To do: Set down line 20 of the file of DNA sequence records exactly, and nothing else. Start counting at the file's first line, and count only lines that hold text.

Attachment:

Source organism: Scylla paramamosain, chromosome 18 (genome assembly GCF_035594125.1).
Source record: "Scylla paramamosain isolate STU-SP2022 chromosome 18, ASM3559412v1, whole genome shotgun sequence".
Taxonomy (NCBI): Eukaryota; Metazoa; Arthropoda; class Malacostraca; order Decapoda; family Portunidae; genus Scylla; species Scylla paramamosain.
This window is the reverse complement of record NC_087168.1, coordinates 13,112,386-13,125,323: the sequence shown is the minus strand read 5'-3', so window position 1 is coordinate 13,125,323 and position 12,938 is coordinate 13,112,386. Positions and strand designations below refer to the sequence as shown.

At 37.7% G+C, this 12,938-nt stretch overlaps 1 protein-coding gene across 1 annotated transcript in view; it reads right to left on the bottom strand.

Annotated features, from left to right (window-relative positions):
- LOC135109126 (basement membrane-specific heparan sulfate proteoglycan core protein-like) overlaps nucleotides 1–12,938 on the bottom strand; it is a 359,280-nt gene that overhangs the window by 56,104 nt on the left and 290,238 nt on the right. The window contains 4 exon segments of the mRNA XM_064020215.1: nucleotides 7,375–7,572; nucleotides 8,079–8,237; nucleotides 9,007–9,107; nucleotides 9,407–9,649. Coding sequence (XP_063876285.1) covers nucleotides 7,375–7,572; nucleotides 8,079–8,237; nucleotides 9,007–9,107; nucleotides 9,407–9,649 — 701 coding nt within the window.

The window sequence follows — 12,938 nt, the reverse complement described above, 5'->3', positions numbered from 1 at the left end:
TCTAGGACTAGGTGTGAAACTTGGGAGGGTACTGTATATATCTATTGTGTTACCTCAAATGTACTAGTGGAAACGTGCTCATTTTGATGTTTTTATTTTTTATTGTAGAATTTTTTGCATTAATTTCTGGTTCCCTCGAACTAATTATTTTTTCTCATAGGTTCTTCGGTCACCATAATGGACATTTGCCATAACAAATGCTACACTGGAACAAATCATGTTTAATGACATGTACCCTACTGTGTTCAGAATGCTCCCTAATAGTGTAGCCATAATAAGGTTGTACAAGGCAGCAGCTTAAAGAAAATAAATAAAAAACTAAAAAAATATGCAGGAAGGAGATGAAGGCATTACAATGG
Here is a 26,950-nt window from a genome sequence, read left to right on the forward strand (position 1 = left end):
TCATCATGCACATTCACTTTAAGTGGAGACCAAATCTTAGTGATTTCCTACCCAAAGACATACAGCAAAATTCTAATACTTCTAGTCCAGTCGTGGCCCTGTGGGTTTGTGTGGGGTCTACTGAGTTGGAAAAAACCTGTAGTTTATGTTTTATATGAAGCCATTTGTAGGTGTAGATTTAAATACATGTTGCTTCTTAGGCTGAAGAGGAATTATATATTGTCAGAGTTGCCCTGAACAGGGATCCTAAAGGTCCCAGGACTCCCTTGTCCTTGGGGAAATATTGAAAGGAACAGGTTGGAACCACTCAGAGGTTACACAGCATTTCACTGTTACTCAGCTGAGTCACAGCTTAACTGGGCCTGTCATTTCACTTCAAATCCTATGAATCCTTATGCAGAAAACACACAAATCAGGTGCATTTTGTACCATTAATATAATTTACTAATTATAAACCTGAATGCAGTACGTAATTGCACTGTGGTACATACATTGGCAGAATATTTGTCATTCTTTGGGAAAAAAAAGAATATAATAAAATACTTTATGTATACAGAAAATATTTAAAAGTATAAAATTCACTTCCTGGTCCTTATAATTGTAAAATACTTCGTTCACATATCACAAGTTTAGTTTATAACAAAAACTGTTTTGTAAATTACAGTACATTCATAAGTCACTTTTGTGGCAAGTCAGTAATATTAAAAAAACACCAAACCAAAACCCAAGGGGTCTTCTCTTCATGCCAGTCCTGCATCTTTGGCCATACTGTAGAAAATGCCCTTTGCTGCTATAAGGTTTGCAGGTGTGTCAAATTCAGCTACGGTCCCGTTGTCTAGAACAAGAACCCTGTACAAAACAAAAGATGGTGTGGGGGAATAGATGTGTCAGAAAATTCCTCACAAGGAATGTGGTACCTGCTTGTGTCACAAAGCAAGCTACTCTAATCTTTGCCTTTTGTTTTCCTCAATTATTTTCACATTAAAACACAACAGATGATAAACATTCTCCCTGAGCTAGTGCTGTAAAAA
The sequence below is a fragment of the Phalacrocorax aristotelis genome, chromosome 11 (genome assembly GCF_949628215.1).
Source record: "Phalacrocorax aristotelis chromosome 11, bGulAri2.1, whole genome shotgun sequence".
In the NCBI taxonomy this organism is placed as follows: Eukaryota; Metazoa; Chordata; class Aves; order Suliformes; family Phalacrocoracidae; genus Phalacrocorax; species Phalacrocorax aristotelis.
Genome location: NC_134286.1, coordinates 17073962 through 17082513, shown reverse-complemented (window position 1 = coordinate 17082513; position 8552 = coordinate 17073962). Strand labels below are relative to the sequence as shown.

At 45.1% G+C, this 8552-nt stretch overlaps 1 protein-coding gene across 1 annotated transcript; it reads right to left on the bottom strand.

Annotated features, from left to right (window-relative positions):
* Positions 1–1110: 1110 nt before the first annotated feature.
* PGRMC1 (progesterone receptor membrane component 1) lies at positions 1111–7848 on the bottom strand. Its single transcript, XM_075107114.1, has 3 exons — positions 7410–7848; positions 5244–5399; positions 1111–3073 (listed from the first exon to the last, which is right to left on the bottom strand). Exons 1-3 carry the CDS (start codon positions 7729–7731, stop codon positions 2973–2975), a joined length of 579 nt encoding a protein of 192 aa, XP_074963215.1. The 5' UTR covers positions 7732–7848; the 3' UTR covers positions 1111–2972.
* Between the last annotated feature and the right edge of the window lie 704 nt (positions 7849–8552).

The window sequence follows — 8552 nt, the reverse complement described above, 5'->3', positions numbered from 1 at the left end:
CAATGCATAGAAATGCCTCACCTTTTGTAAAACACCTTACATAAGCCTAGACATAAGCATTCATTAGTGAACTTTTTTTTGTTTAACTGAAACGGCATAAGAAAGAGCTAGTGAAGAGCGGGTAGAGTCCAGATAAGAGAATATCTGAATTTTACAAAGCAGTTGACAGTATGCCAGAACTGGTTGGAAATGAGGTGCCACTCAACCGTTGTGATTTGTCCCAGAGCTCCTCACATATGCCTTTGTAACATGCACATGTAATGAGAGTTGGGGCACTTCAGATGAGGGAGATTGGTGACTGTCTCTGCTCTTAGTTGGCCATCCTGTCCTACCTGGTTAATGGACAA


* Between the last annotated feature and the right edge of the window lie 704 nt (positions 7849–8552).